College Physics

# Introduction to Electric Potential and Electric Energy

College PhysicsIntroduction to Electric Potential and Electric Energy

Figure 19.1 Automated external defibrillator unit (AED) (credit: U.S. Defense Department photo/Tech. Sgt. Suzanne M. Day)

## Chapter Outline

19.1 Electric Potential Energy: Potential Difference
• Define electric potential and electric potential energy.
• Describe the relationship between potential difference and electrical potential energy.
• Explain electron volt and its usage in submicroscopic process.
• Determine electric potential energy given potential difference and amount of charge.
19.2 Electric Potential in a Uniform Electric Field
• Describe the relationship between voltage and electric field.
• Derive an expression for the electric potential and electric field.
• Calculate electric field strength given distance and voltage.
19.3 Electrical Potential Due to a Point Charge
• Explain point charges and express the equation for electric potential of a point charge.
• Distinguish between electric potential and electric field.
• Determine the electric potential of a point charge given charge and distance.
19.4 Equipotential Lines
• Explain equipotential lines and equipotential surfaces.
• Describe the action of grounding an electrical appliance.
• Compare electric field and equipotential lines.
19.5 Capacitors and Dielectrics
• Describe the action of a capacitor and define capacitance.
• Explain parallel plate capacitors and their capacitances.
• Discuss the process of increasing the capacitance of a dielectric.
• Determine capacitance given charge and voltage.
19.6 Capacitors in Series and Parallel
• Derive expressions for total capacitance in series and in parallel.
• Identify series and parallel parts in the combination of connection of capacitors.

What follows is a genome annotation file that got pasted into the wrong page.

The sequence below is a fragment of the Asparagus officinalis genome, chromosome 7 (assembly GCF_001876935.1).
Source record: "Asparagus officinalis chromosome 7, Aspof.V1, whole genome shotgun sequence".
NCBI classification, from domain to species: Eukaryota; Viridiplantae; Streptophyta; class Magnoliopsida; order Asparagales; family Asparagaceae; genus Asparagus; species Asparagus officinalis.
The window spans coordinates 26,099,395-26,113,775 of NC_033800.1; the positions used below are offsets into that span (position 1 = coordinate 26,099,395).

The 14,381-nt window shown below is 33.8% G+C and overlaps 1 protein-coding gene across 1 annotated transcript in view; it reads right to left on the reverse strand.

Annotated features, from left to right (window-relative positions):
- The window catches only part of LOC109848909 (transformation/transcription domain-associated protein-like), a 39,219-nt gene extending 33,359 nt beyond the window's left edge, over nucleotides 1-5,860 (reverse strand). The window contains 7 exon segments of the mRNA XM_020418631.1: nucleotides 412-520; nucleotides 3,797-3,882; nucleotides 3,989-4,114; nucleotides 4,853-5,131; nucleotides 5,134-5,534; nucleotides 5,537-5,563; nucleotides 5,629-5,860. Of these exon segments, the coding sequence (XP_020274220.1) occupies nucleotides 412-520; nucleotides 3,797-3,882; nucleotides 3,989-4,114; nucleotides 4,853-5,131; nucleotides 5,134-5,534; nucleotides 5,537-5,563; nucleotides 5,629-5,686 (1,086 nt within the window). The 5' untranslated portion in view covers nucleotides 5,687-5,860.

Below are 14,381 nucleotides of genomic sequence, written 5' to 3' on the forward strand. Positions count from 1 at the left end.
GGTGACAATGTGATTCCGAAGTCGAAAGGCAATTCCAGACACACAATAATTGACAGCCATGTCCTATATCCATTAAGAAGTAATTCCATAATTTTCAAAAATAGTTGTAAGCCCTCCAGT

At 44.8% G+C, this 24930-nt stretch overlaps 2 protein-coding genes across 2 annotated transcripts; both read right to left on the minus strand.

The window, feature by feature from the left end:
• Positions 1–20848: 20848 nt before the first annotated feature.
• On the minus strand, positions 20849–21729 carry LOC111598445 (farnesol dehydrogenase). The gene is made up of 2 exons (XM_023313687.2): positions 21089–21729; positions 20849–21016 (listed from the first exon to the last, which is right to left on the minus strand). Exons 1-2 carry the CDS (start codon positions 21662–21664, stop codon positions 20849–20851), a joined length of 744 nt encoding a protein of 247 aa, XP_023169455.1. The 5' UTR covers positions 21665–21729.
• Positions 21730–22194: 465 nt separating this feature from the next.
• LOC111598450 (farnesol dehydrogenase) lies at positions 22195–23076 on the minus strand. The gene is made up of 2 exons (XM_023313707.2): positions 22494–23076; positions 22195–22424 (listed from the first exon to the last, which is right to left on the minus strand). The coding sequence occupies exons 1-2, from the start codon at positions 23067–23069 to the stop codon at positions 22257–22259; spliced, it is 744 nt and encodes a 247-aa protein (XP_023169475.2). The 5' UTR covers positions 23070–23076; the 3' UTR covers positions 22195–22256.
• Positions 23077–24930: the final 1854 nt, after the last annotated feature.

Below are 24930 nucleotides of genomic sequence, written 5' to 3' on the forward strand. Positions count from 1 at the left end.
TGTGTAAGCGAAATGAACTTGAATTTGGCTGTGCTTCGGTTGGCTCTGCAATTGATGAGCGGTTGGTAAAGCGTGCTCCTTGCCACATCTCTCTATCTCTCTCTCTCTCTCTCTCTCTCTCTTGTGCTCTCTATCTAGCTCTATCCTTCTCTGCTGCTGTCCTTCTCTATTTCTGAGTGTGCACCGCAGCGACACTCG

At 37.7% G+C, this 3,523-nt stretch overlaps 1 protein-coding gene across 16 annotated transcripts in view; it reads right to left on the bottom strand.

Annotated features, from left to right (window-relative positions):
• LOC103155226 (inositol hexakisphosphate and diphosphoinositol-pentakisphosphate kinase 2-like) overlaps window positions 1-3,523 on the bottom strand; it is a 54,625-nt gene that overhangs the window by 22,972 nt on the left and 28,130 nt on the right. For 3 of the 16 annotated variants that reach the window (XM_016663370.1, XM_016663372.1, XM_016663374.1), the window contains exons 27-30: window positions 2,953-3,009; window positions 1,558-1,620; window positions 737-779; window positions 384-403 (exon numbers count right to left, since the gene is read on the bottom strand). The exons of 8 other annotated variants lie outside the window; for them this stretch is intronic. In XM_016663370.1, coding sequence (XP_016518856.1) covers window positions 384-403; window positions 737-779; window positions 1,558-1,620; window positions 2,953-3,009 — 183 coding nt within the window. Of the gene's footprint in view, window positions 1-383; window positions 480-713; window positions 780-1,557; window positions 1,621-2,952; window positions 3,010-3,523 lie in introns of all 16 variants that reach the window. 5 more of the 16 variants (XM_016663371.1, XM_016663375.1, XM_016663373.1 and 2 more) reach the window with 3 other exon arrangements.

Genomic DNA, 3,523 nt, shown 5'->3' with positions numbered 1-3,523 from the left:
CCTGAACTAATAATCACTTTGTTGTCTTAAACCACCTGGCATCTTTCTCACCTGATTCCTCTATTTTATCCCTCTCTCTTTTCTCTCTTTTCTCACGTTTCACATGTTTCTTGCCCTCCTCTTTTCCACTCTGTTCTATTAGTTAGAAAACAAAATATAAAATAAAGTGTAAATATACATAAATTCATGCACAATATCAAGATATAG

• Calculate the effective capacitance in series and parallel given individual capacitances.
19.7 Energy Stored in Capacitors
• List some uses of capacitors.
• Express in equation form the energy stored in a capacitor.
• Explain the function of a defibrillator.

In Electric Charge and Electric Field, we just scratched the surface (or at least rubbed it) of electrical phenomena. Two of the most familiar aspects of electricity are its energy and voltage. We know, for example, that great amounts of electrical energy can be stored in batteries, are transmitted cross-country through power lines, and may jump from clouds to explode the sap of trees. In a similar manner, at molecular levels, ions cross cell membranes and transfer information. We also know about voltages associated with electricity. Batteries are typically a few volts, the outlets in your home produce 120 volts, and power lines can be as high as hundreds of thousands of volts. But energy and voltage are not the same thing. A motorcycle battery, for example, is small and would not be very successful in replacing the much larger car battery, yet each has the same voltage. In this chapter, we shall examine the relationship between voltage and electrical energy and begin to explore some of the many applications of electricity.

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